A Coaching Model Created by Nathan Johnston
(Educational Leadership Coach, UNITED STATES)
A Practiced based model for improving processes and outcomes in education
Interaction-Focused Coaching (IFC) is a Practice-Based Coaching Model for improving education outcomes for students in their learning environment. It is a cyclical process in which teachers work with a coach to develop competency in facilitating student/teacher interactions that mirror the interactions that promote their own learning and skill development in the coaching relationship. The coaching cycle stages are:
- Interaction-Focused Observation
- Reflecting on reactions and feelings
- Identifying impact and desired outcomes
- Choosing skills and competencies
The coach’s role in IFC is to model the same skills and competencies in their interactions with teachers that teachers will use to promote learning interactions with their students. Each stage of the coaching cycle is designed to help the teacher plan how to build on the previous stage in an intentional way. The coach and teacher create a shared understanding of interactions by reflecting upon the meaning of their reactions and feelings about what their observations, identifying their impact and significance, and choosing skills and competencies to focus on in the next interaction-focused observation and coaching cycle.
Although interactions observed between teachers and students serve as the primary focus of the IFC model, the coach is also engaged in modeling the very skills and competencies the teacher will use to facilitate learning with their students. The coach and the teacher are engaged in what is called a parallel process, where the quality of their interactions will be reflected in the quality of the teacher’s interactions with their students.
The interaction-focused coach has to be focused on more than the interactions observed between the teacher and their student. They also have to be focused on the skills and competencies they are modeling in order to specifically name them, and explicitly share the experience with the teacher using a meta-cognitive approach.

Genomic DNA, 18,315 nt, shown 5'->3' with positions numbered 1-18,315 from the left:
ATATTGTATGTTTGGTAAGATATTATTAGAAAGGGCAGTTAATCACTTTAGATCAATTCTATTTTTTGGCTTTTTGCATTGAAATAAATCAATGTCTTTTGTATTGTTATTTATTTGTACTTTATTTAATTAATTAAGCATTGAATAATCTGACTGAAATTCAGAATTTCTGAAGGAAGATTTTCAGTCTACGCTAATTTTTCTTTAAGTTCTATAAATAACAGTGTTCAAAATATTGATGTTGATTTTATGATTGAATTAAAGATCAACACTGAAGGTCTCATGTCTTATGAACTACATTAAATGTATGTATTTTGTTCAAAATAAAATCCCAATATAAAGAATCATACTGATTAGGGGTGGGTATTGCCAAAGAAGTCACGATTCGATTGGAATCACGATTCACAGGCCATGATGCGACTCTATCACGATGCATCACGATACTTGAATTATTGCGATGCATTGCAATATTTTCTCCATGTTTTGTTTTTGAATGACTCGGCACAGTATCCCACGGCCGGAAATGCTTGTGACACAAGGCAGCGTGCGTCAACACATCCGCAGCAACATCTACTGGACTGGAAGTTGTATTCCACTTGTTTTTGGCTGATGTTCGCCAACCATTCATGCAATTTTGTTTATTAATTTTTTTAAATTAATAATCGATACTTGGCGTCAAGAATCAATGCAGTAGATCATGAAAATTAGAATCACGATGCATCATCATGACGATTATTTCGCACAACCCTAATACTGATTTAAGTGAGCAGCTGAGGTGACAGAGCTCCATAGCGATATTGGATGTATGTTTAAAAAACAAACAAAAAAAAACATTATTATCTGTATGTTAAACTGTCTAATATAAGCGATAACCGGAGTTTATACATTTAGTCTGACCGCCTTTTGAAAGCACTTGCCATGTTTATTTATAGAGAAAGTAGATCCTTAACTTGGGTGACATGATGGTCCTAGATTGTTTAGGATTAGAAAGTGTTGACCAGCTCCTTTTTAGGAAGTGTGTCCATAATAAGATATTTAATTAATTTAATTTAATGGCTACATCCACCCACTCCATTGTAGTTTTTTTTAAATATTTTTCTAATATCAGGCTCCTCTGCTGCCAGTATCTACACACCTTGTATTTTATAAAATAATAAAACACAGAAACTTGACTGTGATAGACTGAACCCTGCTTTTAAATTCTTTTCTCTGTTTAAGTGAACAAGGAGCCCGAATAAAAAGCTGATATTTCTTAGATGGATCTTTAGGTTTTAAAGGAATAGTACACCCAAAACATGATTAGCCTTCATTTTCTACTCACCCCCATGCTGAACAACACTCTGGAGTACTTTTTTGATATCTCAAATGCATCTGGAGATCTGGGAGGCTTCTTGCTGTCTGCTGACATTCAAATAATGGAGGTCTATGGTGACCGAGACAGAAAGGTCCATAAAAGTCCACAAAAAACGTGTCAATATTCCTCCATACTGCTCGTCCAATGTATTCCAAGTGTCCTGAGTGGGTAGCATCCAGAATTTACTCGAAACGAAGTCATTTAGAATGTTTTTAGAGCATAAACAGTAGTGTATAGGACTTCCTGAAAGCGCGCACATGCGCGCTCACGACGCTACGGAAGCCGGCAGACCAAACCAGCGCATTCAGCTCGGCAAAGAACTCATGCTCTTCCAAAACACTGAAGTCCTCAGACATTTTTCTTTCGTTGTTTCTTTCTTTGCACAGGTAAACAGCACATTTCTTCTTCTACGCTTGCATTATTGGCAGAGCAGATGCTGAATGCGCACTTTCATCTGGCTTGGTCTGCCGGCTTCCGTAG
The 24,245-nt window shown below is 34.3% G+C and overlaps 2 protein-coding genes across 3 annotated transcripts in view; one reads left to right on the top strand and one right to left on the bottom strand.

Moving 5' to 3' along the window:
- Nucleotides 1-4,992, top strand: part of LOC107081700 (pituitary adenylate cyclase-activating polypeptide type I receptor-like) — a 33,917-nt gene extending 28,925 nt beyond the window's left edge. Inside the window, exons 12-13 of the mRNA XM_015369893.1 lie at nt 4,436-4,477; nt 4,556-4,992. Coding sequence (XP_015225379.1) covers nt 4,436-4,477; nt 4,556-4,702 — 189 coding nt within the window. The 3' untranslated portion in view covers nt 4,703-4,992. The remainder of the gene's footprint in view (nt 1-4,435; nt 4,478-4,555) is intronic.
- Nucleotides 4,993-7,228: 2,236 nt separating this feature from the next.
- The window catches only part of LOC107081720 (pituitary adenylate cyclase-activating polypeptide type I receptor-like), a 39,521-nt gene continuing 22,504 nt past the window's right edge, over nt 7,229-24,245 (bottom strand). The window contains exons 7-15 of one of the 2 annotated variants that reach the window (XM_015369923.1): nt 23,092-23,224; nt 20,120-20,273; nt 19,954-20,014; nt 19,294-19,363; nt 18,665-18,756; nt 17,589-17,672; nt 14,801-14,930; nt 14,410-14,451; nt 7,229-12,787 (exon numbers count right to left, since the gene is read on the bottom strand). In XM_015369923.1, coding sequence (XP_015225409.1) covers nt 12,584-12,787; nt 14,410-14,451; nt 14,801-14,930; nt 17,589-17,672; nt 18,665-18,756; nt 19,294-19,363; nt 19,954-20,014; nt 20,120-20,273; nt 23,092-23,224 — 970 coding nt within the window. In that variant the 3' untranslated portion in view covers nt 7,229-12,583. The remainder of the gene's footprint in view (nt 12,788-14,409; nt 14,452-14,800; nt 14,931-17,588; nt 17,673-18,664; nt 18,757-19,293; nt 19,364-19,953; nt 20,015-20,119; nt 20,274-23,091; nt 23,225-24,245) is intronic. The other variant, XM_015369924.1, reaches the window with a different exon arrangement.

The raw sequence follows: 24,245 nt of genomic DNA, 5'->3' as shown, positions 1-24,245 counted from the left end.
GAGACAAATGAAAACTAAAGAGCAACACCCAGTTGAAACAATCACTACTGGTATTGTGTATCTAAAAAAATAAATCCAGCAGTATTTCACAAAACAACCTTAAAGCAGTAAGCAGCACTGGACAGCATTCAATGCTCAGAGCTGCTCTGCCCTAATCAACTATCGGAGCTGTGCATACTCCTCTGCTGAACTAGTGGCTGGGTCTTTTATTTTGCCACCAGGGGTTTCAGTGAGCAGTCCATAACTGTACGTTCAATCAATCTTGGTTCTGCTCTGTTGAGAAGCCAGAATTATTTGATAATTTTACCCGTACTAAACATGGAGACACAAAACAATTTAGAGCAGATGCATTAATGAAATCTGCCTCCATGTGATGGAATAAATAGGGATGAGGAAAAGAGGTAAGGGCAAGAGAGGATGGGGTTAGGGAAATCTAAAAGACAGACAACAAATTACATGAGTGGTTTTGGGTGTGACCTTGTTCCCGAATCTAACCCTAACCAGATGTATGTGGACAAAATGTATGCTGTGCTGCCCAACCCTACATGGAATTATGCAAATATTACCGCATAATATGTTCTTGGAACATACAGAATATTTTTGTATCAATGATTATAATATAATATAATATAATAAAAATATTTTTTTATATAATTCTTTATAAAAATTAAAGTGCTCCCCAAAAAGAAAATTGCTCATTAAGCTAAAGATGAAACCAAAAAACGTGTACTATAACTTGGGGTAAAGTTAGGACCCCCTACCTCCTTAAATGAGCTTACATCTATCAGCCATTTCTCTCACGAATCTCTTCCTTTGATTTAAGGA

The outer circle represents the process by which a coach can draw attention to their interactions with the teacher as a way of modeling how the process works. This works especially well when the coach has their own coach to help them move through each stage in the coaching cycle themselves.
Interaction-focused coaching can be used with anyone who facilitates learning interactions. The object is for facilitators of learning to develop an awareness of the relationship between giving and receiving so they can become more intentional in the process of developing skills and competencies in others.
Establishing the Coaching Agreement
Prior to the start of coaching, written permission must be obtained to take notes and use video to record interactions between the teacher and students. Parameters of the relationships between the coach, teacher, and any supervisor should be clear to all including information about fees, scheduling, and guidelines for sharing information discussed in coaching sessions.
During the introductory session, the coach describes their role as coach and the teacher’s role in coaching to make sure that expectations are clear about what coaching is and is not, what each person can expect, and what each person is responsible for in the coaching relationship.
- Model and define skills and competencies within interactions
- Prompt teachers to generate their own strategies and solution
- Demonstrate honesty about what to expect from coaching
- Maintain confidentiality
- Communicate honestly
- Be open to feedback and assistance
- Create time and energy to participate fully in the coaching process
- Accept responsibility for choices and results of the coaching process
At the conclusion of the introductory session, the teacher reviews the Implementation stages below, selects a focus area for the initial coaching cycle, determines an outcome they hope to achieve, discusses their motivation for achieving that outcome, and determines objective behaviors/subjective feelings they would consider to be evidence of a successful coaching outcome.
Stage 1: Interaction-Focused Observation
Conducting observations that focus on specific skills and competencies to support learning interactions is the first stage of the Interaction-Focused Coaching model. The term “observation” refers to the process of gathering and recording information about how skills and competencies are practiced within teacher/student interactions throughout the day. Interaction-focused observations seek to gather and record information about teachers’ practicing the skills they have chosen to develop and improve. The information gathered is specific to the behaviors the teacher has chosen to focus on instead of a more general classroom observation. For example, if a teacher chooses to focus on developing their students’ awareness of the impact of their positive behaviors, the coach might focus on how the teacher practices reflecting with students’ on their behavior with positive, descriptive acknowledgement.